Ralph has a pragmatic attitude to whose needs the theatre is serving. Belvoir has as a particular covenant with it’s audience as an artistic Director he didn’t see his role as serving the needs of the artistic community, so much as supporting this covenant. He found it surprising that content seemed to no longer shock audiences but breaking the conventions of the traditional theatre form does. Ralph said that there is a lack of political work at the moment and that perhaps this is a generational issue. Lara and Jason speculated that perhaps radicalism was now a formal concern? Ralph would love people to propose more radical and political work.
Ralph is aware of the term live art but somewhat mystified by it’s meaning – he sees the demarcation between art forms as arbitrary as the border between NSW and Victoria. Occasionally the live art scene in Sydney has an aesthetic tendency to fetishise failure. It is not intriguing, not entertaining and not shocking. Just boring. He indicated a tendency for funding to go towards somewhat nascent art forms or projects that reflected a trend not a level of sophistication.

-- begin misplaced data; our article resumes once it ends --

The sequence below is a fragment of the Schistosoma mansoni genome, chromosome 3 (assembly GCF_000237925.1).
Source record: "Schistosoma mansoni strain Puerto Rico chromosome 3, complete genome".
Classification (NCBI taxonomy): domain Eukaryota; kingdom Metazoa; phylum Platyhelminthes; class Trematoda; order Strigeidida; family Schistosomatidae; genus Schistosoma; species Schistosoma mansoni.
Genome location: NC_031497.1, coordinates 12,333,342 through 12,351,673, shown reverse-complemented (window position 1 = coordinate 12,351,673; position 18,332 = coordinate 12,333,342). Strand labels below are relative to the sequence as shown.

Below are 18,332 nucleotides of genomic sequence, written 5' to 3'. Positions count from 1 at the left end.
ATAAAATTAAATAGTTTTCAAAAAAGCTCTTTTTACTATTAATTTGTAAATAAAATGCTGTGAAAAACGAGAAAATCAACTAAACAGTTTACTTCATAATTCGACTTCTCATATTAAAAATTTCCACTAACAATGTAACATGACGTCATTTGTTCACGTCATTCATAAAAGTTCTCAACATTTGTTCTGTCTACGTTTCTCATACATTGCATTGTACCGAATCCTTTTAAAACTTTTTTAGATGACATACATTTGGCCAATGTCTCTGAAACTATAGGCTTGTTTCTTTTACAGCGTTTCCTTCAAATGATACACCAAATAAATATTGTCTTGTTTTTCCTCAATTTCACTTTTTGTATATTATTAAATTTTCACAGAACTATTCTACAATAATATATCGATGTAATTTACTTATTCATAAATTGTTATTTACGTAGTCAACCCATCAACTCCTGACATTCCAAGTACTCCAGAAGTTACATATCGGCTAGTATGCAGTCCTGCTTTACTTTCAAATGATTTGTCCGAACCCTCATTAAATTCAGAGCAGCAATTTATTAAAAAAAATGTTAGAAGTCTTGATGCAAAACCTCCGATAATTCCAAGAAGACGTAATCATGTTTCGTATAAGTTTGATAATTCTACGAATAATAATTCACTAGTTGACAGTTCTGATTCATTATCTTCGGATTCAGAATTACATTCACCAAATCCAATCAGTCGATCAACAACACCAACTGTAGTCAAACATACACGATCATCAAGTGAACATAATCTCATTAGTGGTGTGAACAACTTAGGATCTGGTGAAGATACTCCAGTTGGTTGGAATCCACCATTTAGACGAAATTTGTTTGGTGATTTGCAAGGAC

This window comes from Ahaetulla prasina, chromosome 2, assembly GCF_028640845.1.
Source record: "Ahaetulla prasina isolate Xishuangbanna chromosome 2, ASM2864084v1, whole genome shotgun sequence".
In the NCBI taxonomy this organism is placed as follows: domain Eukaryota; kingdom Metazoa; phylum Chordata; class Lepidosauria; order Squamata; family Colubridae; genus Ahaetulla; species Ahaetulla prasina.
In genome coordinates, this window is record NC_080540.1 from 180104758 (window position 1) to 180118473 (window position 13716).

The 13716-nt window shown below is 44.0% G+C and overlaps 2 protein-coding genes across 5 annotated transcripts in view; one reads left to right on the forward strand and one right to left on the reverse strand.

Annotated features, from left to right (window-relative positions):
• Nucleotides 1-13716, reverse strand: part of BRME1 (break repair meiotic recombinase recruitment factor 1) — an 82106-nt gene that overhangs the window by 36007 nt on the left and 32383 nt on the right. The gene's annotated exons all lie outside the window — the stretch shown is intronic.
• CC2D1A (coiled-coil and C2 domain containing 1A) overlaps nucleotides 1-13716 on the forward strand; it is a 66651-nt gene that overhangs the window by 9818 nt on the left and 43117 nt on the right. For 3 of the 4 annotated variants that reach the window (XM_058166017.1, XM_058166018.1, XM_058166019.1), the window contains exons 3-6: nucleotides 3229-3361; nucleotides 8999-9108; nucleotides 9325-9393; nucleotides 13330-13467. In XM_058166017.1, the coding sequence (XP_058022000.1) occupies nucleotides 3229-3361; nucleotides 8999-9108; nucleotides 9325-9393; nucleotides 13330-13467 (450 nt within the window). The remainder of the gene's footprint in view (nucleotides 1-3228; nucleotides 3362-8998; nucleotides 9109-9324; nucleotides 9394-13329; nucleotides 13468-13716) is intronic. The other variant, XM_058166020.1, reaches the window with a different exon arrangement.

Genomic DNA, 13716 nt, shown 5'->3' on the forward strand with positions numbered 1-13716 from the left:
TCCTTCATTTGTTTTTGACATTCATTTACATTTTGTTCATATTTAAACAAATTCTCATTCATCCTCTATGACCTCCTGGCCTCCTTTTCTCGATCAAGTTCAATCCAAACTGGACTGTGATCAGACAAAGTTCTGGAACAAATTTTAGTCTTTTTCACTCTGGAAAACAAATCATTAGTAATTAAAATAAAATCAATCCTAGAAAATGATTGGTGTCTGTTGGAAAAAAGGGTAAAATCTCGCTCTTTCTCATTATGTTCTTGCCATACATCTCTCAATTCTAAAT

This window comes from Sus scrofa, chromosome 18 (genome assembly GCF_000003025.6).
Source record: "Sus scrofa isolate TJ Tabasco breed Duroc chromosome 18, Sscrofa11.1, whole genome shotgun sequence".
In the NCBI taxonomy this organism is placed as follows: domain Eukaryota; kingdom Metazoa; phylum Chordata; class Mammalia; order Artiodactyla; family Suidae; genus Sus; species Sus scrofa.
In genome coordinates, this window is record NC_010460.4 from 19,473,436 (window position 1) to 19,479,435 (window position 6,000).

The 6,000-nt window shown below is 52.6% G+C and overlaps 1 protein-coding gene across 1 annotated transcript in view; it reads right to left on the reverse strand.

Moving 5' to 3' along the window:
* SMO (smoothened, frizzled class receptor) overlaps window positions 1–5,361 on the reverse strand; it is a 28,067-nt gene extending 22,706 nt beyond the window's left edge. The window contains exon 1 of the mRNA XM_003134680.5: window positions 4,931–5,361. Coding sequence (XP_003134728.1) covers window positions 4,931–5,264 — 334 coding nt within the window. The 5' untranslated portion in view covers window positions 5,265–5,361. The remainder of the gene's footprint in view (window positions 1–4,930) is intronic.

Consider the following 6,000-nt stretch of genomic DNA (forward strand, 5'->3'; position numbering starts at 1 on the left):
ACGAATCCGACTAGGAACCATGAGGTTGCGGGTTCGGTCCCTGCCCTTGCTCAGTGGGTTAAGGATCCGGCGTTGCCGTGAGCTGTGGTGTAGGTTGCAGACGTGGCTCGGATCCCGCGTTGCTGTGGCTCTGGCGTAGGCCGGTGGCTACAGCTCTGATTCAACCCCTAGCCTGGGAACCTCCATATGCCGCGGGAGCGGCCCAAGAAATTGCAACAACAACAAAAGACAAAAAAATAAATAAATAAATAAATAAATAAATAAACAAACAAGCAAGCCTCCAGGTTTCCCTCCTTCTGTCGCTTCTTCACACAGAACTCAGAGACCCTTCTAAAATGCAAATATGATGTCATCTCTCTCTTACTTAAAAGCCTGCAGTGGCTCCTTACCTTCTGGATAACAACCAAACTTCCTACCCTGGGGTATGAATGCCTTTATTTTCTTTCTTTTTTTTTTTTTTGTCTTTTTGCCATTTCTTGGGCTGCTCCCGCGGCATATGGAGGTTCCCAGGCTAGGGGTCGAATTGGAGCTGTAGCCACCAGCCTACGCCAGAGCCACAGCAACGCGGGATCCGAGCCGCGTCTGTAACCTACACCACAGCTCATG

They spoke at length about the long history of performativity and Ralph commented that “people have been making theatre outside of theatres for longer than they have inside them” As a set designer, he gave them a tiny chair replica of the one Jason sat on which we are have put in out office.